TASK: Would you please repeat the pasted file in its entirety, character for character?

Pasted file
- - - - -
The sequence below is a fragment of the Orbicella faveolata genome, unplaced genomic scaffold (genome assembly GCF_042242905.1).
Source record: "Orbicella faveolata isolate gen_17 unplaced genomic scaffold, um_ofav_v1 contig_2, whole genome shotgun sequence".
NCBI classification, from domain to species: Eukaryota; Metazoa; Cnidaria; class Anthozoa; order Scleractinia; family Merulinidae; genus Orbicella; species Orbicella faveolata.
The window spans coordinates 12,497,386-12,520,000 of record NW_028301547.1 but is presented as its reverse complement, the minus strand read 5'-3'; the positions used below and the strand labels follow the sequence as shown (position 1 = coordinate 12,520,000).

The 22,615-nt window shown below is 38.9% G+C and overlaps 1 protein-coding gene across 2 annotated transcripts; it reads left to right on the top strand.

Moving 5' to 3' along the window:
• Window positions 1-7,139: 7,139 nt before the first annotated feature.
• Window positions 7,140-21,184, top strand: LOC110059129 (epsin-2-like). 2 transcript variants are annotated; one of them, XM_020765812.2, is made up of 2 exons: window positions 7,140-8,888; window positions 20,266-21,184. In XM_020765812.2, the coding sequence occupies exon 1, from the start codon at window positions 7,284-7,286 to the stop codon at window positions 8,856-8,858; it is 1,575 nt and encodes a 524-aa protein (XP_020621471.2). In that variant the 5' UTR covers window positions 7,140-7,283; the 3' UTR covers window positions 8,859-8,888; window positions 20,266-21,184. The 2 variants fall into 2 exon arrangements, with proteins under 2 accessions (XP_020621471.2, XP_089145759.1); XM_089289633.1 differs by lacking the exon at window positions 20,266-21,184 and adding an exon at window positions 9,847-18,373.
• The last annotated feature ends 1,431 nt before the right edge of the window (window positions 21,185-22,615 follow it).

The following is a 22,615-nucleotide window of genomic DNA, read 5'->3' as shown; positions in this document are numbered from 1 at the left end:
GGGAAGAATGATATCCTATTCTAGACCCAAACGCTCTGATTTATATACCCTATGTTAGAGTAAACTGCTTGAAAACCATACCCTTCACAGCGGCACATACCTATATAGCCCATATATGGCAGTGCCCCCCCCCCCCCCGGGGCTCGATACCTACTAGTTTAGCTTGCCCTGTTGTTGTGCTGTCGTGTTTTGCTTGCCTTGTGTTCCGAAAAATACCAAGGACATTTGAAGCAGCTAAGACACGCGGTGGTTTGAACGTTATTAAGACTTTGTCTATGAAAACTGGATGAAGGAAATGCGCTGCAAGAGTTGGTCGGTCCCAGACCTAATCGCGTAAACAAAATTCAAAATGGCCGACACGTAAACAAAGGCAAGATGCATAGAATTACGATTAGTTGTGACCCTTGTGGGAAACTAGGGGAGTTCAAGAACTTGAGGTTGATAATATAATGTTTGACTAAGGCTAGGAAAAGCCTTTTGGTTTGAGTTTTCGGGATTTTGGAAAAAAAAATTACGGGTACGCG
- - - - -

The sequence below is a fragment of the Orbicella faveolata genome, unplaced genomic scaffold (genome assembly GCF_042242905.1).
Source record: "Orbicella faveolata isolate gen_17 unplaced genomic scaffold, um_ofav_v1 contig_2, whole genome shotgun sequence".
NCBI classification, from domain to species: Eukaryota; Metazoa; Cnidaria; class Anthozoa; order Scleractinia; family Merulinidae; genus Orbicella; species Orbicella faveolata.
The window spans coordinates 12,497,386-12,520,000 of record NW_028301547.1 but is presented as its reverse complement, the minus strand read 5'-3'; the positions used below and the strand labels follow the sequence as shown (position 1 = coordinate 12,520,000).

The 22,615-nt window shown below is 38.9% G+C and overlaps 1 protein-coding gene across 2 annotated transcripts; it reads left to right on the top strand.

Moving 5' to 3' along the window:
• Window positions 1-7,139: 7,139 nt before the first annotated feature.
• Window positions 7,140-21,184, top strand: LOC110059129 (epsin-2-like). 2 transcript variants are annotated; one of them, XM_020765812.2, is made up of 2 exons: window positions 7,140-8,888; window positions 20,266-21,184. In XM_020765812.2, the coding sequence occupies exon 1, from the start codon at window positions 7,284-7,286 to the stop codon at window positions 8,856-8,858; it is 1,575 nt and encodes a 524-aa protein (XP_020621471.2). In that variant the 5' UTR covers window positions 7,140-7,283; the 3' UTR covers window positions 8,859-8,888; window positions 20,266-21,184. The 2 variants fall into 2 exon arrangements, with proteins under 2 accessions (XP_020621471.2, XP_089145759.1); XM_089289633.1 differs by lacking the exon at window positions 20,266-21,184 and adding an exon at window positions 9,847-18,373.
• The last annotated feature ends 1,431 nt before the right edge of the window (window positions 21,185-22,615 follow it).

The following is a 22,615-nucleotide window of genomic DNA, read 5'->3' as shown; positions in this document are numbered from 1 at the left end:
GGGAAGAATGATATCCTATTCTAGACCCAAACGCTCTGATTTATATACCCTATGTTAGAGTAAACTGCTTGAAAACCATACCCTTCACAGCGGCACATACCTATATAGCCCATATATGGCAGTGCCCCCCCCCCCCCCGGGGCTCGATACCTACTAGTTTAGCTTGCCCTGTTGTTGTGCTGTCGTGTTTTGCTTGCCTTGTGTTCCGAAAAATACCAAGGACATTTGAAGCAGCTAAGACACGCGGTGGTTTGAACGTTATTAAGACTTTGTCTATGAAAACTGGATGAAGGAAATGCGCTGCAAGAGTTGGTCGGTCCCAGACCTAATCGCGTAAACAAAATTCAAAATGGCCGACACGTAAACAAAGGCAAGATGCATAGAATTACGATTAGTTGTGACCCTTGTGGGAAACTAGGGGAGTTCAAGAACTTGAGGTTGATAATATAATGTTTGACTAAGGCTAGGAAAAGCCTTTTGGTTTGAGTTTTCGGGATTTTGGAAAAAAAAATTACGGGTACGCG